Can Bodybuilders Digest More Than 30 Grams of Protein in One Meal?
This myth has been around since the late 1970’s, and I really can’t figure out why or where it originated. There are about a million theories about how much protein, fat, and carbs should be eaten each day, each meal, even each hour. Most bodybuilders are concerned about eating exactly the right amount of protein, because they want to maximize muscle gain but they also want to avoid any excess calories, even from protein, getting stored as body fat.
So, how much protein should we eat in a single meal? How much can our bodies process at once? Some nutritionists say only 20 grams, while many professional bodybuilders consume as much as 100 grams in a single meal! What’s the truth?!
The generally accepted myth is that smaller folks can’t digest more than about 30 grams of protein in one meal, and larger folks can process about 40 grams in one meal. That’s why you see so many protein powders and meal replacements that contain between 20g and 40g of protein per serving.
This myth propagated the practice of eating 6 or more small meals throughout the day. After all if you can’t eat 60 grams of protein in one serving, 3 times a day, why not try eating 30 grams, 6 times a day.
The problem with the 30-40 gram myth, is that it assumes every body’s digestive system is nearly identical, with a little room for error based on the size of the body. However every personal trainer and nutritionist knows that every body’s body is completely unique and different from everyone else.
The truth is that if you do eat too many calories in a single meal, the excess calories will be stored as fat. Therefore if you eat 60 grams of protein in one meal, but you limit your fat and carb intake, then your body will process and digest all 60 gram of protein. After all, that’s only about 240 calories – a small meal or snack indeed.
Maybe they won’t all be used strictly to build muscle. They will all be assimilated one way or another, but that can be a problem as well. When amino acids (the building blocks of protein) are broken down for energy, the process, called ketosis, creates toxic ketones that float around in your blood stream. Too many ketones can cause damage to the liver and kidneys over time.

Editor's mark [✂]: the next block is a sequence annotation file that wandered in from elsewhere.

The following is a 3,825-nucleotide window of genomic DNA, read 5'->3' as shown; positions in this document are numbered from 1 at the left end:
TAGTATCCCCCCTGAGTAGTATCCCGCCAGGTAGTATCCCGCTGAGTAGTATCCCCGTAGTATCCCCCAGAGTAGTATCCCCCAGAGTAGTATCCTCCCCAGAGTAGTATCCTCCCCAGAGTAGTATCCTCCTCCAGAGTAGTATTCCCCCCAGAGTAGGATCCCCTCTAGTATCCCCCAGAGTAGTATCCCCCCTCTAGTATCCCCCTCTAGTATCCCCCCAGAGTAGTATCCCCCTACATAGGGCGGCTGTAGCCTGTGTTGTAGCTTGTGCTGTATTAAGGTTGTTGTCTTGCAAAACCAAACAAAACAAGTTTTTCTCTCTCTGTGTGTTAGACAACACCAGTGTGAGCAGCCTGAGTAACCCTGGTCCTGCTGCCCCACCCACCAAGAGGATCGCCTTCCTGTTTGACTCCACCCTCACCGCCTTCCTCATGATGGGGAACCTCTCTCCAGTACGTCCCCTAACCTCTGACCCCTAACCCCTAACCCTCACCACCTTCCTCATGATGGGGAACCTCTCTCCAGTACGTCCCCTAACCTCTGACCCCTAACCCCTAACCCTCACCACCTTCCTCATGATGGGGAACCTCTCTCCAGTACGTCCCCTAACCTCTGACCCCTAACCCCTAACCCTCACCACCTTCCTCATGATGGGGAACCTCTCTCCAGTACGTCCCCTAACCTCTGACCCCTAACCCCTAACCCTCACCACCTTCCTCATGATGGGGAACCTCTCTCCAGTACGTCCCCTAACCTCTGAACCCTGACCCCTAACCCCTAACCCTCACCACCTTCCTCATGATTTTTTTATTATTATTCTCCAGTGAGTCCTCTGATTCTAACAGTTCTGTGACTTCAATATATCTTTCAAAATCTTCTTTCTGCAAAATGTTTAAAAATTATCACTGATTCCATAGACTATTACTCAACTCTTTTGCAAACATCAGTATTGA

Now consider eating 60 grams of protein, 60 grams of carbs, and 20 grams of fat in one meal. Your body will get all of the energy and fatty acids it needs from carbs and fats, so anywhere from 40-75% of those protein calories will be put to good use, but ultimately you’re going to end up with excess calories that will be stored as fat.
The amount of protein a body can digest and use, depends on several factors, including the absorption and digestive abilities of the gastrointestinal tract, the amount of protein recently eaten, the extend of exercise-induced muscle trauma that needs to be repaired, and the number of calories ingested from fat and carbohydrates.
Recently, a French study of elderly women concluded that protein synthesis was much higher in a group that ate one meal with 50g of protein, versus another group that spread those 50g out over several meals. We see this with Intermittent Fasting as well. It seems that eating a couple big meals is more beneficial to protein synthesis and blood glucose levels, than eating many small meals spaced evenly apart.
The simple conclusion is that you can digest more than 30 grams of protein in one meal, and in fact you can probably digest 50 or even 60 grams of protein in one meal. The problem is that you probably shouldn’t.
There is definitely a limit to how much protein you should eat in one meal. Upwards of 60 grams and you’re asking for trouble, from a gastrointestinal and body fat standpoint, and with respect to your organs. Your best bet is to try eating between 30-50 grams of protein in one meal and then observe your body and digestive system. If you have some digestive issues with that level of protein, your body will let you know.
A good goal for most natural bodybuilders is to aim for 1-1.5 grams of protein daily, per pound of body weight. Your best bet is to spread the protein out over 5 or 6 meals and snacks. Of course a single meal or snack could be just a plain protein shake with 40 grams of protein. Three of those in a day and you’re already up to 120 grams, then eat a small amount of protein with your 2-3 regular meals and you’ll meet your daily protein quota without issue.